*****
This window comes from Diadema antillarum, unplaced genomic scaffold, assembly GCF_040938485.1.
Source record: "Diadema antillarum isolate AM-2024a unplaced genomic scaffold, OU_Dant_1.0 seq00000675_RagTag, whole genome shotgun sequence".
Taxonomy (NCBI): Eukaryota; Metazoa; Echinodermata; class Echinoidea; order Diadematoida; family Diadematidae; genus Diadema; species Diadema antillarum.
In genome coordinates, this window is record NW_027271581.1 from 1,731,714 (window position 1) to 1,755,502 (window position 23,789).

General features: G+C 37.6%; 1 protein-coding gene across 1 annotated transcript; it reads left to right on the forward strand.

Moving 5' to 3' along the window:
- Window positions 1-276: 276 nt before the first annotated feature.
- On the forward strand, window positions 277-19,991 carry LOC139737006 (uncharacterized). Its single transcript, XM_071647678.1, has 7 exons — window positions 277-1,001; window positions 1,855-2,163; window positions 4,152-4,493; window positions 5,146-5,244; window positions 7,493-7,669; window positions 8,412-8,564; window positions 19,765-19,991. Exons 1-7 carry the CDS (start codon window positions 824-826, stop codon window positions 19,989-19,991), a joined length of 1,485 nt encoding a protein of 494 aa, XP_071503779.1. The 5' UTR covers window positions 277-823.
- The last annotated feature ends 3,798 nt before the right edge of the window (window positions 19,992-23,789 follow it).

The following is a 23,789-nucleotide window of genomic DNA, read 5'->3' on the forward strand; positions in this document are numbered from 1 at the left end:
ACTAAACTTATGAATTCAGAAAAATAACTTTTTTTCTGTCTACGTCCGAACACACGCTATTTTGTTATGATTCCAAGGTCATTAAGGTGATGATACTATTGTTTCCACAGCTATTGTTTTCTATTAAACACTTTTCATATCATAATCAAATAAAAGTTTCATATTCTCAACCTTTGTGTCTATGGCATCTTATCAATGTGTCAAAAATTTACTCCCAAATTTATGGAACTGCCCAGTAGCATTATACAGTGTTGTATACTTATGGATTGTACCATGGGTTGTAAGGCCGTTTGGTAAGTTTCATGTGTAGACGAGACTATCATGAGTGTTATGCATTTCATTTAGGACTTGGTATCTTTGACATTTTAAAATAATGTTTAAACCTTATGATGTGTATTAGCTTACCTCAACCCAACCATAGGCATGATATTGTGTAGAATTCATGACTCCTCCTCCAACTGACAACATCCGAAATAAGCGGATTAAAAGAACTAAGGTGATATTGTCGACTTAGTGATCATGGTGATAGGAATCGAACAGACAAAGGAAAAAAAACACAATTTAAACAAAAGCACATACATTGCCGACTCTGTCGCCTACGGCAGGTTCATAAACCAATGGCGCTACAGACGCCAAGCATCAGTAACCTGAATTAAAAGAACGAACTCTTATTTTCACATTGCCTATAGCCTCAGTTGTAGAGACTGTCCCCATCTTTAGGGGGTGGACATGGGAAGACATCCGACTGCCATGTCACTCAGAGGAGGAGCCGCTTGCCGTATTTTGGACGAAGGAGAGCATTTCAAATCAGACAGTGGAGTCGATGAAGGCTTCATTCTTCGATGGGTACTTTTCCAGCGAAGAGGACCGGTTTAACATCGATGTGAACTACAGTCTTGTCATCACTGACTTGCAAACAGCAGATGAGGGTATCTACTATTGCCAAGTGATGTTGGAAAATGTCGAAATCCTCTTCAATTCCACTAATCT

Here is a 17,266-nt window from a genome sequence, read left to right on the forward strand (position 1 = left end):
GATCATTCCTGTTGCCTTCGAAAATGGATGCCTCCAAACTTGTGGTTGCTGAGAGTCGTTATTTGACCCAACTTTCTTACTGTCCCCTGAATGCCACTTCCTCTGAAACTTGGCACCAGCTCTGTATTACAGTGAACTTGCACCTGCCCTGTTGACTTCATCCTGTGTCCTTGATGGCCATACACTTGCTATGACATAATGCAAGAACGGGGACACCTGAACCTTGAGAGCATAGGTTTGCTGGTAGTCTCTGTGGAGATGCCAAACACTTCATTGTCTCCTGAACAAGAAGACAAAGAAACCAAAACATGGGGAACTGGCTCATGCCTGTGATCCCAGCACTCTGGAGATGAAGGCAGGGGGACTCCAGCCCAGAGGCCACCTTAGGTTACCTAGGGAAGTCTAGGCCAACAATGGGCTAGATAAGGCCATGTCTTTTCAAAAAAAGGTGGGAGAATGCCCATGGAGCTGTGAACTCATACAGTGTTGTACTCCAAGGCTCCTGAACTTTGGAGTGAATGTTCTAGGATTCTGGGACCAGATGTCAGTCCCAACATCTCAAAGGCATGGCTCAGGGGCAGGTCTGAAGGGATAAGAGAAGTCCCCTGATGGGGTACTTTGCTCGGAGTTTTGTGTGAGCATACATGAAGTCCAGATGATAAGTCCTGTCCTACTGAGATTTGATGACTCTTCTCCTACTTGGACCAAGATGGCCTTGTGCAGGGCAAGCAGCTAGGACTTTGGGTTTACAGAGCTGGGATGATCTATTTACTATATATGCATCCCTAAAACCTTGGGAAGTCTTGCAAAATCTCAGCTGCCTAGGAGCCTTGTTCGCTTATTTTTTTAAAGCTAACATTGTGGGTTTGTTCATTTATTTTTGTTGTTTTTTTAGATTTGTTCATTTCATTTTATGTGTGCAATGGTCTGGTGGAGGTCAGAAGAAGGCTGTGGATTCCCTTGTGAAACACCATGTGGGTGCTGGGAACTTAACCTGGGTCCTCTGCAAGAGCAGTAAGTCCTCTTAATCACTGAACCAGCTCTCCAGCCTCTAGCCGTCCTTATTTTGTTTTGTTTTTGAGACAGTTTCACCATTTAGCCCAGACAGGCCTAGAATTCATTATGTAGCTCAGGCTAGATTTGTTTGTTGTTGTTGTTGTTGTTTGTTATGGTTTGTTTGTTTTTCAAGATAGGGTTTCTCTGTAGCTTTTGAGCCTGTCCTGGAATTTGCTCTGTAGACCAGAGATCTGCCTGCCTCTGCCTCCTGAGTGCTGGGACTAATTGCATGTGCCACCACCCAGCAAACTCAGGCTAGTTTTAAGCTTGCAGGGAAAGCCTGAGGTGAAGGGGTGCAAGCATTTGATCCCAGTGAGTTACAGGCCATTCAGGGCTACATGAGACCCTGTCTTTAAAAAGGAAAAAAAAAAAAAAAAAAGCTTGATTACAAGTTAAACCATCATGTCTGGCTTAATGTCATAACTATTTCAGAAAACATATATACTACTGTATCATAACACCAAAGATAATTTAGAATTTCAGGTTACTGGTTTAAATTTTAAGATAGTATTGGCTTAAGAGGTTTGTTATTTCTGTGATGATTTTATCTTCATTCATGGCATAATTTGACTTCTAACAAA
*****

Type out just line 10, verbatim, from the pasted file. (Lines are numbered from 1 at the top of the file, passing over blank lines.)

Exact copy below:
The following is a 23,789-nucleotide window of genomic DNA, read 5'->3' on the forward strand; positions in this document are numbered from 1 at the left end: